The sequence of tenses refers to the grammatical delineation of time in relation to a verb. Though time is referenced by auxiliary words or phrases modifying a verb, a verb’s tense tells a reader or listener the time-frame of an action — basically, whether the action was in the past, is in the present, or will be in the future; and whether the action is ongoing. Tenses usually seek agreement between clauses, as when a past tense in a subordinate clause is reflecting past tense usage in a main clause. As in all grammar usage, there are exceptions to the six basic rules for plain verb usage.
The six basic rules for simple usage of verbs cover present, past, and future tenses. Present tense expresses actions taking place right now, past tense expresses completed actions, and future tense expresses actions anticipated. Examples of these tenses, respectively, are: the old dog sleeps too much, the old dog slept too much, and the old dog will sleep too much. The remaining three of the six basic rules are for present perfect tense, past perfect tense, and future perfect tense. Example clauses for these tenses are: the old dog has slept too much; yesterday, Jackie noticed the old dog had slept too much; and the old dog will have slept too much before his supper time.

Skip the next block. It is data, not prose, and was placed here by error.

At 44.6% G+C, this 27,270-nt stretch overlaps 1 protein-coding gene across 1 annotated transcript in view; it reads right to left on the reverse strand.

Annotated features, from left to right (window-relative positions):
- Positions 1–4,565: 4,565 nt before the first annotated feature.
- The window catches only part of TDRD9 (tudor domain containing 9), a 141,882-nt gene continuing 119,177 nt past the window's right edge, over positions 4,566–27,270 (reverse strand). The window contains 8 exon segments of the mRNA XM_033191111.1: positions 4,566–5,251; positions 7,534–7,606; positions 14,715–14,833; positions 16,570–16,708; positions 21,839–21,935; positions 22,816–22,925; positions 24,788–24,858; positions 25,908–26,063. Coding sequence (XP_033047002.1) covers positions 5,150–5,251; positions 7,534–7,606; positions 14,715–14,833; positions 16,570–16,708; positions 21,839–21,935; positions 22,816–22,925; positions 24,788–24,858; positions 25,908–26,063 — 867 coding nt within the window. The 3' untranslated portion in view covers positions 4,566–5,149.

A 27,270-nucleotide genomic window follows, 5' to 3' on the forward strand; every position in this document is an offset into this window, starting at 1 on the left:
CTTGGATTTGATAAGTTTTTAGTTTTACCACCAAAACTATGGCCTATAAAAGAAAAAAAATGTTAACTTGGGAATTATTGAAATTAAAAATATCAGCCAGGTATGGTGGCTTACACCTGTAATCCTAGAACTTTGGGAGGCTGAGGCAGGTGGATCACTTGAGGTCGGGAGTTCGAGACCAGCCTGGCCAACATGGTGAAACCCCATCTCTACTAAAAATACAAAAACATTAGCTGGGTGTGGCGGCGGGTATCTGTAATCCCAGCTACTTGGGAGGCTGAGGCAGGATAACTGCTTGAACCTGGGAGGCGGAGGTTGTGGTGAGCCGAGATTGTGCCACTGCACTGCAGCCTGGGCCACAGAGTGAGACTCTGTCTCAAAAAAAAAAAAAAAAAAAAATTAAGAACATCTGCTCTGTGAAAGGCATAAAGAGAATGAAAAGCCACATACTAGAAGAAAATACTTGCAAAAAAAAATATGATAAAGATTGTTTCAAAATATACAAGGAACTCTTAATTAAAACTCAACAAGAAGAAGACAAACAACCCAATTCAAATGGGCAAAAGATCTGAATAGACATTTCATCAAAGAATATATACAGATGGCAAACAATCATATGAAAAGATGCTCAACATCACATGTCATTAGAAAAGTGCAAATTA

More explicit usage of a sequence of tenses can refer to continuous actions in present or past, called present progressive and past progressive. A present progressive action might be: I am talking on the phone right now. A past progressive might be: Yesterday, I was talking on the phone.
Present infinitive, past tense, and past participles are used with irregular verbs to show a relation to time. An example of present infinitive with the verb "sleep" is: The old dog wants to sleep too much. In simple past tense, the sentence might be: The old dog slept too much yesterday. An example of past participle usage is: After the old dog slept too much, he declined to eat his supper.